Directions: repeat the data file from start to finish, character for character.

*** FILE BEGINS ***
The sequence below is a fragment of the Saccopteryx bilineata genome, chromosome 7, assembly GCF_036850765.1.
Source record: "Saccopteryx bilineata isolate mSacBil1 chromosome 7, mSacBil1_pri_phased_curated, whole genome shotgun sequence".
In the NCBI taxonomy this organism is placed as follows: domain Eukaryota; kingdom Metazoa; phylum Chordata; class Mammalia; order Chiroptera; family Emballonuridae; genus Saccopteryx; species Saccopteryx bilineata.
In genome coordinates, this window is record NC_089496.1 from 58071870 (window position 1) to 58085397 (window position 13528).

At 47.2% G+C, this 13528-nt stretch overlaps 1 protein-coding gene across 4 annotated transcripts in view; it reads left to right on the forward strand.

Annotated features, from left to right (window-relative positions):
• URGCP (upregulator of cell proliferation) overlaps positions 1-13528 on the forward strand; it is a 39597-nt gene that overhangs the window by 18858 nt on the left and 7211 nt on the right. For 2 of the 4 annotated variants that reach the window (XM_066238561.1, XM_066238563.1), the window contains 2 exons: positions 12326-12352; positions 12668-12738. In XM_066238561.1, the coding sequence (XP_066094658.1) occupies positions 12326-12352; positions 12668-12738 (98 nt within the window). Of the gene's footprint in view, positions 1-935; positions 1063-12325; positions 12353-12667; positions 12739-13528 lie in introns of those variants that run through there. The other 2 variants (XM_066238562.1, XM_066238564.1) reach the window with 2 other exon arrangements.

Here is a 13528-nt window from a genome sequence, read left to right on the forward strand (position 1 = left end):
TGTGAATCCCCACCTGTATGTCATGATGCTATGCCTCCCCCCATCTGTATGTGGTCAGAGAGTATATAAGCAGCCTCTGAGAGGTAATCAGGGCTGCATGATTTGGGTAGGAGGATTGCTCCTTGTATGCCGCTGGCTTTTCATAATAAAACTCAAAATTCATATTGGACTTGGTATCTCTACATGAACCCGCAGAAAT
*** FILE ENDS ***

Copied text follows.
The sequence below is a fragment of the Saccopteryx bilineata genome, chromosome 7, assembly GCF_036850765.1.
Source record: "Saccopteryx bilineata isolate mSacBil1 chromosome 7, mSacBil1_pri_phased_curated, whole genome shotgun sequence".
In the NCBI taxonomy this organism is placed as follows: domain Eukaryota; kingdom Metazoa; phylum Chordata; class Mammalia; order Chiroptera; family Emballonuridae; genus Saccopteryx; species Saccopteryx bilineata.
In genome coordinates, this window is record NC_089496.1 from 58071870 (window position 1) to 58085397 (window position 13528).

At 47.2% G+C, this 13528-nt stretch overlaps 1 protein-coding gene across 4 annotated transcripts in view; it reads left to right on the forward strand.

Annotated features, from left to right (window-relative positions):
• URGCP (upregulator of cell proliferation) overlaps positions 1-13528 on the forward strand; it is a 39597-nt gene that overhangs the window by 18858 nt on the left and 7211 nt on the right. For 2 of the 4 annotated variants that reach the window (XM_066238561.1, XM_066238563.1), the window contains 2 exons: positions 12326-12352; positions 12668-12738. In XM_066238561.1, the coding sequence (XP_066094658.1) occupies positions 12326-12352; positions 12668-12738 (98 nt within the window). Of the gene's footprint in view, positions 1-935; positions 1063-12325; positions 12353-12667; positions 12739-13528 lie in introns of those variants that run through there. The other 2 variants (XM_066238562.1, XM_066238564.1) reach the window with 2 other exon arrangements.

Here is a 13528-nt window from a genome sequence, read left to right on the forward strand (position 1 = left end):
TGTGAATCCCCACCTGTATGTCATGATGCTATGCCTCCCCCCATCTGTATGTGGTCAGAGAGTATATAAGCAGCCTCTGAGAGGTAATCAGGGCTGCATGATTTGGGTAGGAGGATTGCTCCTTGTATGCCGCTGGCTTTTCATAATAAAACTCAAAATTCATATTGGACTTGGTATCTCTACATGAACCCGCAGAAAT